Think that data is shocking? Let’s discuss a matter that is very close to my heart and may make your blood boil. There is a movement of ‘education’ promoting the leverage of using other peoples money to invest into real estate. Don’t get me wrong, Hillstone practices a version of this by providing SEC Registered hedge funds whereby investors can participate into regulated funds by the management oversight of a fiduciary — this model is instilled with accountability, firm agreements, and extensive experience. Nevertheless, I’ve seen many individuals pursue real estate investments leveraging their Grandpa’s IRA, or setting up loose partnership joint venture arrangements raising money with co-workers to the tune of $450,000! I was recently presented an opportunity to invest into one of these projects and asked a few questions before running the project through my calculator. “How long have you been investing into real estate?” I asked. “About 2 years.” they replied. My next question was, “How many projects have you completed?” They replied, “About 3 deals. My goal is to do 6 this year.” At the time of my meeting we were a third of the way through the year and they had been having trouble finding new projects. My last question (out of disbelief and curiosity at this point) was how the projects were structured. “We usually do notes.” they replied. Being in the industry as long as I have, I’ve heard all of this before, but I still have the same gut wrenching reaction. How can someone with such little experience risk other peoples money to learn the tough lessons of real estate investing? It is a slippery slope in taking the role of a fiduciary, that no one should take lightly.
There are basics that every company or operation should have clearly identified; Mission, Vision, Model, and Message. One of the organic messages that has developed within Hillstone, is to reveal to our network and prospective clients the risk associated in the real estate investing arena. Please don’t misunderstand me; we invest in real estate — it is truly our area of expertise. That being said, we have no business telling you how to invest in the stock market, or alternative private equity projects. Our niche is our strength because of our experience. The take away here is to invest your hard earned money into real estate with groups, or firms that have embedded into their structures accountability, experience, diversification, and proven models. Our message also surrounds education— education that there are other ways to experience the benefits of real estate investing without the need to quit your day job, or spends thousands of dollars on seminars and training when that money can be put to work for the benefit of your portfolio.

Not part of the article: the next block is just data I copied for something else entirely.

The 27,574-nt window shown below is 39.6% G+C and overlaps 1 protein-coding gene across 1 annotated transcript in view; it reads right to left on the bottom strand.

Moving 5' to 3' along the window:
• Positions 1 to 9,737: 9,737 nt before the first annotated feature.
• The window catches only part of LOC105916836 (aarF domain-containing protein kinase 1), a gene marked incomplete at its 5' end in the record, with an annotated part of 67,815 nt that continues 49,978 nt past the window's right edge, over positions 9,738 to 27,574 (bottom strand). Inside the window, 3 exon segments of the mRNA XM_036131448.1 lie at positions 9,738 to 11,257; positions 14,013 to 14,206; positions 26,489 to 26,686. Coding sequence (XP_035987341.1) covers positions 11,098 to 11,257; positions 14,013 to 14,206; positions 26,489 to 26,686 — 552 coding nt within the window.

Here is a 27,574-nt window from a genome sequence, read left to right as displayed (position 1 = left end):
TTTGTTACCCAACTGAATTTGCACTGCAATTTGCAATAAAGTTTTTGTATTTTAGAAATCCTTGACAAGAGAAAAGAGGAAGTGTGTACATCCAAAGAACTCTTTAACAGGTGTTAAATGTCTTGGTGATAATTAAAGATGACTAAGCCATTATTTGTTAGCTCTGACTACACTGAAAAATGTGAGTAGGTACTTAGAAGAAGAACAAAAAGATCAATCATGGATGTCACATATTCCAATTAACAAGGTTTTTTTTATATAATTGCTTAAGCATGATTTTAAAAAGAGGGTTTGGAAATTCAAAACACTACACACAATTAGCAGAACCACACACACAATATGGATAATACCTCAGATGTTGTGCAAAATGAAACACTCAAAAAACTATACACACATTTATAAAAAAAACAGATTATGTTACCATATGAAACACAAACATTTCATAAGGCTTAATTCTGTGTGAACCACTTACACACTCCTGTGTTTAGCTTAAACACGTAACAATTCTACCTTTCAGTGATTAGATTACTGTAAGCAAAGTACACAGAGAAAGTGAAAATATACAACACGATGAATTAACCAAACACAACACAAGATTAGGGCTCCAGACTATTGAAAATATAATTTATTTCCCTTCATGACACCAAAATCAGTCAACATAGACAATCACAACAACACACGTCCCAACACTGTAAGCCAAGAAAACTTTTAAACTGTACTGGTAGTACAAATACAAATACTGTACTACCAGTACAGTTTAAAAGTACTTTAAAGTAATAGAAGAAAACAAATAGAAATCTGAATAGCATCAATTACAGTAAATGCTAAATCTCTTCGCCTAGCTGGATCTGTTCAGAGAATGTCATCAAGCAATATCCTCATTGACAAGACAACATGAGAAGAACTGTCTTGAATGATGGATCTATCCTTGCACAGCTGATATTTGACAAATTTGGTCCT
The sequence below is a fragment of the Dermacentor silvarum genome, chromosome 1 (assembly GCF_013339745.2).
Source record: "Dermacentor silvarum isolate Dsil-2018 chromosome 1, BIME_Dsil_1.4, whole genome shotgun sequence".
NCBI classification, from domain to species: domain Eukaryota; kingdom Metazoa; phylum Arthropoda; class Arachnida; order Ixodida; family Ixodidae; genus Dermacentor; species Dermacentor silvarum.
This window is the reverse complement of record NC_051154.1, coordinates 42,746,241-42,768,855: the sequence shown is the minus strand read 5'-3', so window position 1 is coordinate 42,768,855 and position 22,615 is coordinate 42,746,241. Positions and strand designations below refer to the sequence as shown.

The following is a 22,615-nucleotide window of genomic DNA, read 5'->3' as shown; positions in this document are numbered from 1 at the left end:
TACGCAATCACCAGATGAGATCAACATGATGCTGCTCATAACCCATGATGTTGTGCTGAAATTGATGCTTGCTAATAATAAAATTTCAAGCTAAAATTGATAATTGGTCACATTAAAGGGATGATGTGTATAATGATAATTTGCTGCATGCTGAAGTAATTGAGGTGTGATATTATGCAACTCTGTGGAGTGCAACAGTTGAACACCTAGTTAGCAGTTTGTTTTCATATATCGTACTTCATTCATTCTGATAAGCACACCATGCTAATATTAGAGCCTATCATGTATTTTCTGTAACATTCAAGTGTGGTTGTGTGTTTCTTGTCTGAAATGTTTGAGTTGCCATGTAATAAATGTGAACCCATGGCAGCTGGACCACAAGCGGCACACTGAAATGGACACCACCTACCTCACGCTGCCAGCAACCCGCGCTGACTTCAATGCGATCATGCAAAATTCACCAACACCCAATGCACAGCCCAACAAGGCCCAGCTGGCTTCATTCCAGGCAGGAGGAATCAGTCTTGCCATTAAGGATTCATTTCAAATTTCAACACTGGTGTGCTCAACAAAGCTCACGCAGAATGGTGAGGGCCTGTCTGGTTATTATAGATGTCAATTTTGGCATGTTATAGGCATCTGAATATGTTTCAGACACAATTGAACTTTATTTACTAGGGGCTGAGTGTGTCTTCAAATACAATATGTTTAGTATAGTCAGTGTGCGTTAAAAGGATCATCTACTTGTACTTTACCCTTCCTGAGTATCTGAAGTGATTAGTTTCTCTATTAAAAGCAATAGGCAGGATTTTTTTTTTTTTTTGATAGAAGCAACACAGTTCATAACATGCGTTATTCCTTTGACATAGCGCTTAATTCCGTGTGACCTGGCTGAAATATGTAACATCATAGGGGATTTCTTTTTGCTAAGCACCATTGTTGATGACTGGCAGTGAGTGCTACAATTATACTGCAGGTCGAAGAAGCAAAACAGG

“Unanticipated expenses or delays will arise even with careful foresight and planning, and major issues like cracked foundations, mold, asbestos, or the need for new plumbing and electrical could instantly lower or erase your profits.”
– Blake E. Robbins